UC San Diego
Finding Interactions of SCRAMBLED by Using the Yeast Two- Hybrid System
- Author(s): Nguyen, Jacqueline Phuong Anh
- et al.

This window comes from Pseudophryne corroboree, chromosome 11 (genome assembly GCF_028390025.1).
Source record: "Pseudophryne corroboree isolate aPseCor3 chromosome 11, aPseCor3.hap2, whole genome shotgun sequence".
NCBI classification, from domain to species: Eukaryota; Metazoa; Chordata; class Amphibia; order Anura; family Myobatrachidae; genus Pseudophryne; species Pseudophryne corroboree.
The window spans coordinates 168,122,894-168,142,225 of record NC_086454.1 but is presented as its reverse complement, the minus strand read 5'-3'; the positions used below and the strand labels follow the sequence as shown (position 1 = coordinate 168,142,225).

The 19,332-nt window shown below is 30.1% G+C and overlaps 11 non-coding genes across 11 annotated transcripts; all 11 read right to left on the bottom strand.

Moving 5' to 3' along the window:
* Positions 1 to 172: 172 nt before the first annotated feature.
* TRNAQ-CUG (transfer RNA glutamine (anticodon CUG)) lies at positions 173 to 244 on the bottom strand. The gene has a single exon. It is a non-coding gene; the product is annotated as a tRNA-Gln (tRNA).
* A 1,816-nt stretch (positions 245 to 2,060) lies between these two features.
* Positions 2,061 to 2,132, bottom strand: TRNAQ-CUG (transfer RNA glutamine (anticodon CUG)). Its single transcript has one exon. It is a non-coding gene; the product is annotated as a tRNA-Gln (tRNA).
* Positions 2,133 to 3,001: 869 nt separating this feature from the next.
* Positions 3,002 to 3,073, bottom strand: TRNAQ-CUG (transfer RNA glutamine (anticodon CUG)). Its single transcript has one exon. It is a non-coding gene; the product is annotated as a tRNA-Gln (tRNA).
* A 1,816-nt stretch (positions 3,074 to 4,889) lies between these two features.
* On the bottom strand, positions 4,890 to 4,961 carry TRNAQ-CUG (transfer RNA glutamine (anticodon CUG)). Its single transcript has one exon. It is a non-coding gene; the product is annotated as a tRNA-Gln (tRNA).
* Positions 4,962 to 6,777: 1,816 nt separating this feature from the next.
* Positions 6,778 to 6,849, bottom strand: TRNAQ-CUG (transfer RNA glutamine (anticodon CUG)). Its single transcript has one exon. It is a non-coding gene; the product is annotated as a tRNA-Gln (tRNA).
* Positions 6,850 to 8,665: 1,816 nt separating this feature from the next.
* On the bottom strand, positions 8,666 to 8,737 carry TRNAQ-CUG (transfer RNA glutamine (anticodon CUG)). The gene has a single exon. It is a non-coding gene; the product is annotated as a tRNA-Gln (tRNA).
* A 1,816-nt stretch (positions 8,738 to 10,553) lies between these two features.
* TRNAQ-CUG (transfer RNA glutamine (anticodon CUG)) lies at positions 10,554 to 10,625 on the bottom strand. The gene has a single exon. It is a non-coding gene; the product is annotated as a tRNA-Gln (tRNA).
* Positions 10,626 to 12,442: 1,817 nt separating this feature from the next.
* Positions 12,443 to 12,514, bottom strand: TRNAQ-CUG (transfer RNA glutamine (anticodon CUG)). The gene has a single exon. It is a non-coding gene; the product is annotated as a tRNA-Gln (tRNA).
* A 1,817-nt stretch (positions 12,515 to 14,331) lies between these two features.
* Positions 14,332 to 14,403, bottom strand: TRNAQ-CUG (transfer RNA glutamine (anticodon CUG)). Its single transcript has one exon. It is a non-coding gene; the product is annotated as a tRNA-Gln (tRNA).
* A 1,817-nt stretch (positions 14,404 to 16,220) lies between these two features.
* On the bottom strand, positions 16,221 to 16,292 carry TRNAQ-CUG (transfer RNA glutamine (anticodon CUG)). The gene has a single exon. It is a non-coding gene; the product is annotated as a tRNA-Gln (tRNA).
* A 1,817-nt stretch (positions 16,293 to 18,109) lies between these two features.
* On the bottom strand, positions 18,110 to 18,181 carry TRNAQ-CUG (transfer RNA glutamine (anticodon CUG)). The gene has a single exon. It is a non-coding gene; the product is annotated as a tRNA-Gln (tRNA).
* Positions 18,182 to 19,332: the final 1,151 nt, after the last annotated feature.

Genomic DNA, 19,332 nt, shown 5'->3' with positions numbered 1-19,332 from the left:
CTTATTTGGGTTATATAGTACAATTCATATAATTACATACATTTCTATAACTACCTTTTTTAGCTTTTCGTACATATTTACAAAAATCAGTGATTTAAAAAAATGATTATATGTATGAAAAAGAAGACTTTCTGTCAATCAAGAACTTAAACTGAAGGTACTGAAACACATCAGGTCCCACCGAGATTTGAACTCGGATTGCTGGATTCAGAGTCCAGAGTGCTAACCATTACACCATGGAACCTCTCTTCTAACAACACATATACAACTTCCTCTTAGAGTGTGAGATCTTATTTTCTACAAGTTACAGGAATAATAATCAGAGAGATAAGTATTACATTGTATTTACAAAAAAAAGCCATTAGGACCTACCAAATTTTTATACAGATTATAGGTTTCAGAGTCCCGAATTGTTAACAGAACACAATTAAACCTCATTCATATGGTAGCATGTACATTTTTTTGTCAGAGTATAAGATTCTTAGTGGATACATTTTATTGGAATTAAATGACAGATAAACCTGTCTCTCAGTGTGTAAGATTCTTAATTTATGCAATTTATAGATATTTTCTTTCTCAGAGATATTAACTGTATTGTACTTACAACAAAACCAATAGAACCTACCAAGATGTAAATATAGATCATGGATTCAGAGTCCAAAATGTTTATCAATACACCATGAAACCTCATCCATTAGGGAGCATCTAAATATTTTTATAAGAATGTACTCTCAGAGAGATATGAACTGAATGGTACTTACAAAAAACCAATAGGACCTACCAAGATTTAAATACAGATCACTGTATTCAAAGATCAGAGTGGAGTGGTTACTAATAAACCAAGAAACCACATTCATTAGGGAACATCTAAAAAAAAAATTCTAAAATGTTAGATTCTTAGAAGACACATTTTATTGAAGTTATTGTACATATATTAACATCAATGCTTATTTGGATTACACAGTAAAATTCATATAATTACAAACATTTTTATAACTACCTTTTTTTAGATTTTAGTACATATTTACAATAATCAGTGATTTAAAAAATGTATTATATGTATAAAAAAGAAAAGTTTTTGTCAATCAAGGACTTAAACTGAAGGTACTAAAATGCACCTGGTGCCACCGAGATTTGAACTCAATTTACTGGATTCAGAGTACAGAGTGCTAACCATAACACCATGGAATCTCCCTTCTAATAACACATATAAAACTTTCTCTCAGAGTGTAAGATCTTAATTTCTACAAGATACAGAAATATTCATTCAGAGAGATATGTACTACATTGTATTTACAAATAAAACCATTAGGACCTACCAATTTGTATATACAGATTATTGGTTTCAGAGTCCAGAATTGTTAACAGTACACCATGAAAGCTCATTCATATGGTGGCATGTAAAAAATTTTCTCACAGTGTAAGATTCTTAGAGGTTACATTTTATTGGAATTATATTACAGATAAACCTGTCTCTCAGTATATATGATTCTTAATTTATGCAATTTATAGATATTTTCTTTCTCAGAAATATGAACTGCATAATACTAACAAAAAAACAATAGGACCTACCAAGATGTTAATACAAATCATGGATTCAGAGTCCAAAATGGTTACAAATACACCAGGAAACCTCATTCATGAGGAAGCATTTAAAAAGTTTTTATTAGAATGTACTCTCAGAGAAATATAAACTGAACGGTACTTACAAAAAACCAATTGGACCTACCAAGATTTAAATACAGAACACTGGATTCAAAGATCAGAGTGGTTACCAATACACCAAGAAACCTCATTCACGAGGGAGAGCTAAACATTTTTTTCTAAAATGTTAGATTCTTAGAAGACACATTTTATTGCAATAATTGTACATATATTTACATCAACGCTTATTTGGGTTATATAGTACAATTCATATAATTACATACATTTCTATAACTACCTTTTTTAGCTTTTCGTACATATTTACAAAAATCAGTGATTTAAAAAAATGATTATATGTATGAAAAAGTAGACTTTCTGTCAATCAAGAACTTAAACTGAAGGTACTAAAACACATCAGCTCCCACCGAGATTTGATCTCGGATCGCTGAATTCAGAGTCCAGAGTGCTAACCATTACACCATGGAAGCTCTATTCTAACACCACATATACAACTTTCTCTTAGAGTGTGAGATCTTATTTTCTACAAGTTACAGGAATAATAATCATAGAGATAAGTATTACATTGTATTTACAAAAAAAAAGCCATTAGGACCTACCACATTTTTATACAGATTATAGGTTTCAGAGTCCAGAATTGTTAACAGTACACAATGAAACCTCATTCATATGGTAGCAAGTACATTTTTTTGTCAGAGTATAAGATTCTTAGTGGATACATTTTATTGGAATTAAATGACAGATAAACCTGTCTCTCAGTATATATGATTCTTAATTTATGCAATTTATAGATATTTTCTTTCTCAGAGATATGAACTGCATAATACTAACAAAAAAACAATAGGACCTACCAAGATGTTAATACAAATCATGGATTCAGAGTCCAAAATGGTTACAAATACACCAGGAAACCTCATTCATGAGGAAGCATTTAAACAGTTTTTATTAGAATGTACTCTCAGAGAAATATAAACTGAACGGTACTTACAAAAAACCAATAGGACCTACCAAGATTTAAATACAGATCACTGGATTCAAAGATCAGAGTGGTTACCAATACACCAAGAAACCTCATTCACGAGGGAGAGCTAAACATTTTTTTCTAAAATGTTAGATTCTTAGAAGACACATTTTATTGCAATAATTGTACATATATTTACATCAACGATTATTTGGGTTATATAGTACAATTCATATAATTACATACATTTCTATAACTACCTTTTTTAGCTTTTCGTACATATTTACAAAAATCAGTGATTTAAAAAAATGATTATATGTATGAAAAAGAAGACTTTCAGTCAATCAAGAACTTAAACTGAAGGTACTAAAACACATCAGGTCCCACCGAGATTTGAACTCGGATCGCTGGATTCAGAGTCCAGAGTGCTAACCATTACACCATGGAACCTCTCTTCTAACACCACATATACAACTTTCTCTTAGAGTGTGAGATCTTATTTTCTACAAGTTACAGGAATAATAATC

Many crop plants, like soybean and canola, have pods that open to release seeds. However, the molecular mechanism of this pod-opening process is not well understood. I have studied two genes, called SCRAMBLED (SCM) and QUIRKY (QKY), that regulate this process in Arabidopsis thaliana. SCM encodes for a leucine-rich repeat receptor-like kinase and QKY encodes for a transmembrane protein with C2 domains. Mutations in these genes cause the plants to have small, twisted, and non-shattering pods contrasting to wild type pods, which are long, straight, and shattering. I carried out a double mutant analysis to determine if SCM and QKY genes function in the same genetic pathway. scm qky double mutants show very similar phenotypes to scm and qky phenotypes indicating that both genes function in the same genetic pathway. Using yeast two-hybrid assay, I showed that SCM and QKY proteins do not bind to each other in yeast. In addition, I screened a flower cDNA library using the yeast two-hybrid system for interactors of QKY, SCM extracellular domain, and SCM kinase domain. I found many interactors of SCM in yeast. However, so far, knock-out mutants of the genes did not show scm-like phenotypes. Further tests need to be done in order to determine if any of these putative interactors of SCM actually bind to SCM in Arabidopsis